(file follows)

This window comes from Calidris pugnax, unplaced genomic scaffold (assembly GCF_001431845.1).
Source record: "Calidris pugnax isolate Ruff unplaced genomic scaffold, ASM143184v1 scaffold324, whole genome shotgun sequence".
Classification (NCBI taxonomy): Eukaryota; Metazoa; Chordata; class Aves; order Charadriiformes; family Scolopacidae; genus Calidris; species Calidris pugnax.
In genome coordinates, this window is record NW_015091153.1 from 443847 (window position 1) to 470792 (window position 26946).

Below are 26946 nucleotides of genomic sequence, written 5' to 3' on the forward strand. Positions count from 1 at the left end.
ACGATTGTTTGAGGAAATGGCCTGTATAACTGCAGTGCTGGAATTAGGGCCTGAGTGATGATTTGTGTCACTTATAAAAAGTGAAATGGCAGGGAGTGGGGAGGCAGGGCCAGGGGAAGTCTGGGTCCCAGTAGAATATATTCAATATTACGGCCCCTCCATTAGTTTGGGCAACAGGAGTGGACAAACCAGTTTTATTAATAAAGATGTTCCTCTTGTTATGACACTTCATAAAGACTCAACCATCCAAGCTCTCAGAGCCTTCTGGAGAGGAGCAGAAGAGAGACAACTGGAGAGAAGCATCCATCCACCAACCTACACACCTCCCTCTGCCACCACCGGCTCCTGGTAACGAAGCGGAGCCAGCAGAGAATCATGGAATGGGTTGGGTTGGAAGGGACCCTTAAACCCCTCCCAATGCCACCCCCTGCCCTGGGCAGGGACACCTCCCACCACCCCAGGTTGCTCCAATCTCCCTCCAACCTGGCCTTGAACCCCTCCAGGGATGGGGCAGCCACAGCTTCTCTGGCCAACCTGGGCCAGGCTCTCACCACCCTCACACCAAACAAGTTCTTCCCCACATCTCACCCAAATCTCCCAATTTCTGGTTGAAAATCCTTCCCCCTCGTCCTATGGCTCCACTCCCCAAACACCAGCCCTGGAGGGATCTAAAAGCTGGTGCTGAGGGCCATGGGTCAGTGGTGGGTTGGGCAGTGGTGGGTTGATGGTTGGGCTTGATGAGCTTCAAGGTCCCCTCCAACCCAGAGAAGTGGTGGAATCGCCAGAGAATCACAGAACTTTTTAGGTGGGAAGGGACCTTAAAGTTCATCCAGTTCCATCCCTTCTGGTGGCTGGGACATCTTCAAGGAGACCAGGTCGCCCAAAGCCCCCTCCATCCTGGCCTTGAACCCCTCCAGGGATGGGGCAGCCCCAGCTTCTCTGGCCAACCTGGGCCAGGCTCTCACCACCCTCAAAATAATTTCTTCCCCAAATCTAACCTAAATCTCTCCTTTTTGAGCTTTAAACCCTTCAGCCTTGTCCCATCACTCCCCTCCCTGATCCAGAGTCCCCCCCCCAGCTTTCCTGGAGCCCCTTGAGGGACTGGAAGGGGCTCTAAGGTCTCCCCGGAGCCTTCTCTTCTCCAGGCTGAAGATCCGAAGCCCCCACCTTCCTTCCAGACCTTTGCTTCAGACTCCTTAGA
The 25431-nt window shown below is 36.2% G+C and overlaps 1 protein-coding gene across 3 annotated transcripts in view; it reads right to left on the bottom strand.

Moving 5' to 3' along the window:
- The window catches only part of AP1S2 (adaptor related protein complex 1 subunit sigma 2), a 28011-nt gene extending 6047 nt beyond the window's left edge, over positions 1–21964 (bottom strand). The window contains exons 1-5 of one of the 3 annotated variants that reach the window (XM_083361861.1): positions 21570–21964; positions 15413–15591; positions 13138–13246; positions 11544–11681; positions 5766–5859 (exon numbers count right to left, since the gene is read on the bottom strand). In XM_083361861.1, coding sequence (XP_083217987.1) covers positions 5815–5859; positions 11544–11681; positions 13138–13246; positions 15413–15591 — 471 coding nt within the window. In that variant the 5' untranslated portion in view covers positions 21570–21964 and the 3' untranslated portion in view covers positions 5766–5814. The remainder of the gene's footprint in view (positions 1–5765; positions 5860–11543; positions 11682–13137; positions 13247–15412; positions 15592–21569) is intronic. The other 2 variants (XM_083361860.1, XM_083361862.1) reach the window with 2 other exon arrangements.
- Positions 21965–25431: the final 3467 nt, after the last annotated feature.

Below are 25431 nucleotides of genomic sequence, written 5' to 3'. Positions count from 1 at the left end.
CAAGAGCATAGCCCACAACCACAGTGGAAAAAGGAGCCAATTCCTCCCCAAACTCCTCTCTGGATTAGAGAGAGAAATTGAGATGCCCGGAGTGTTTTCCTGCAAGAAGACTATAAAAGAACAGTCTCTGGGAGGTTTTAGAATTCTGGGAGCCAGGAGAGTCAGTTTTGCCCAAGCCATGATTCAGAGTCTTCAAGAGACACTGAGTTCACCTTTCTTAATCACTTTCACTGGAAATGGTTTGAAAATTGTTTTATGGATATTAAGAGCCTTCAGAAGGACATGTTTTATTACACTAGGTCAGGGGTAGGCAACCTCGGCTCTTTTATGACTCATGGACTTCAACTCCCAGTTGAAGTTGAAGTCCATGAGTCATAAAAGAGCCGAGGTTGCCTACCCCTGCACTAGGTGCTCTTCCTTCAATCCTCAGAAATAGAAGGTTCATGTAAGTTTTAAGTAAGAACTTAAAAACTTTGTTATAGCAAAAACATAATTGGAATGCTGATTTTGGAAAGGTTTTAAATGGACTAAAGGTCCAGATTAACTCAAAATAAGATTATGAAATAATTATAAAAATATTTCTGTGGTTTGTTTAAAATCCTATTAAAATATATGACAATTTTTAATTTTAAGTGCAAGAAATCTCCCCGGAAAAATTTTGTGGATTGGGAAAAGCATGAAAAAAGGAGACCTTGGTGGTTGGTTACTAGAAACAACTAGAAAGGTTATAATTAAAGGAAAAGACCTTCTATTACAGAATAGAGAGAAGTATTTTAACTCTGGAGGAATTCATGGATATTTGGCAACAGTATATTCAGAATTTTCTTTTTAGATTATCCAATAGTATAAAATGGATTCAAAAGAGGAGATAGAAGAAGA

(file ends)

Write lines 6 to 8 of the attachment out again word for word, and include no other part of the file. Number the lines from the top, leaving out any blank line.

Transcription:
ACGATTGTTTGAGGAAATGGCCTGTATAACTGCAGTGCTGGAATTAGGGCCTGAGTGATGATTTGTGTCACTTATAAAAAGTGAAATGGCAGGGAGTGGGGAGGCAGGGCCAGGGGAAGTCTGGGTCCCAGTAGAATATATTCAATATTACGGCCCCTCCATTAGTTTGGGCAACAGGAGTGGACAAACCAGTTTTATTAATAAAGATGTTCCTCTTGTTATGACACTTCATAAAGACTCAACCATCCAAGCTCTCAGAGCCTTCTGGAGAGGAGCAGAAGAGAGACAACTGGAGAGAAGCATCCATCCACCAACCTACACACCTCCCTCTGCCACCACCGGCTCCTGGTAACGAAGCGGAGCCAGCAGAGAATCATGGAATGGGTTGGGTTGGAAGGGACCCTTAAACCCCTCCCAATGCCACCCCCTGCCCTGGGCAGGGACACCTCCCACCACCCCAGGTTGCTCCAATCTCCCTCCAACCTGGCCTTGAACCCCTCCAGGGATGGGGCAGCCACAGCTTCTCTGGCCAACCTGGGCCAGGCTCTCACCACCCTCACACCAAACAAGTTCTTCCCCACATCTCACCCAAATCTCCCAATTTCTGGTTGAAAATCCTTCCCCCTCGTCCTATGGCTCCACTCCCCAAACACCAGCCCTGGAGGGATCTAAAAGCTGGTGCTGAGGGCCATGGGTCAGTGGTGGGTTGGGCAGTGGTGGGTTGATGGTTGGGCTTGATGAGCTTCAAGGTCCCCTCCAACCCAGAGAAGTGGTGGAATCGCCAGAGAATCACAGAACTTTTTAGGTGGGAAGGGACCTTAAAGTTCATCCAGTTCCATCCCTTCTGGTGGCTGGGACATCTTCAAGGAGACCAGGTCGCCCAAAGCCCCCTCCATCCTGGCCTTGAACCCCTCCAGGGATGGGGCAGCCCCAGCTTCTCTGGCCAACCTGGGCCAGGCTCTCACCACCCTCAAAATAATTTCTTCCCCAAATCTAACCTAAATCTCTCCTTTTTGAGCTTTAAACCCTTCAGCCTTGTCCCATCACTCCCCTCCCTGATCCAGAGTCCCCCCCCCAGCTTTCCTGGAGCCCCTTGAGGGACTGGAAGGGGCTCTAAGGTCTCCCCGGAGCCTTCTCTTCTCCAGGCTGAAGATCCGAAGCCCCCACCTTCCTTCCAGACCTTTGCTTCAGACTCCTTAGA
The 25431-nt window shown below is 36.2% G+C and overlaps 1 protein-coding gene across 3 annotated transcripts in view; it reads right to left on the bottom strand.

Moving 5' to 3' along the window: